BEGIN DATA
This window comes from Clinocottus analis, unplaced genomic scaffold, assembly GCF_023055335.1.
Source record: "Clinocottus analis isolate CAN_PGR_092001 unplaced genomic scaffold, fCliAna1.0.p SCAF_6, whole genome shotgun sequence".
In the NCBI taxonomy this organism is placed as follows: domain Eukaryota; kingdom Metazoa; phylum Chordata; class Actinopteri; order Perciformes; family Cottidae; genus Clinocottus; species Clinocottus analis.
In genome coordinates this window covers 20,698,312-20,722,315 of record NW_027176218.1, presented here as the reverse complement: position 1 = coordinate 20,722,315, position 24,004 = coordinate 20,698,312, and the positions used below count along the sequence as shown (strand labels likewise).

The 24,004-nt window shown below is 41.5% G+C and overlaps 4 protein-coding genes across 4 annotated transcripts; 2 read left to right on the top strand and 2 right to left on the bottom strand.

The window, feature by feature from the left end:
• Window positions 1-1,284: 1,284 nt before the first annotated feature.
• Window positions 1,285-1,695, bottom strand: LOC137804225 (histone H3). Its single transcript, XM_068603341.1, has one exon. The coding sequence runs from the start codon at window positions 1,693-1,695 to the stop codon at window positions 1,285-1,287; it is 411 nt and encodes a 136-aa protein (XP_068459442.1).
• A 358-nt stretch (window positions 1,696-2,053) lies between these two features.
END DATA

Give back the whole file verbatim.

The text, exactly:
This window comes from Clinocottus analis, unplaced genomic scaffold, assembly GCF_023055335.1.
Source record: "Clinocottus analis isolate CAN_PGR_092001 unplaced genomic scaffold, fCliAna1.0.p SCAF_6, whole genome shotgun sequence".
In the NCBI taxonomy this organism is placed as follows: domain Eukaryota; kingdom Metazoa; phylum Chordata; class Actinopteri; order Perciformes; family Cottidae; genus Clinocottus; species Clinocottus analis.
In genome coordinates this window covers 20,698,312-20,722,315 of record NW_027176218.1, presented here as the reverse complement: position 1 = coordinate 20,722,315, position 24,004 = coordinate 20,698,312, and the positions used below count along the sequence as shown (strand labels likewise).

The 24,004-nt window shown below is 41.5% G+C and overlaps 4 protein-coding genes across 4 annotated transcripts; 2 read left to right on the top strand and 2 right to left on the bottom strand.

The window, feature by feature from the left end:
• Window positions 1-1,284: 1,284 nt before the first annotated feature.
• Window positions 1,285-1,695, bottom strand: LOC137804225 (histone H3). Its single transcript, XM_068603341.1, has one exon. The coding sequence runs from the start codon at window positions 1,693-1,695 to the stop codon at window positions 1,285-1,287; it is 411 nt and encodes a 136-aa protein (XP_068459442.1).
• A 358-nt stretch (window positions 1,696-2,053) lies between these two features.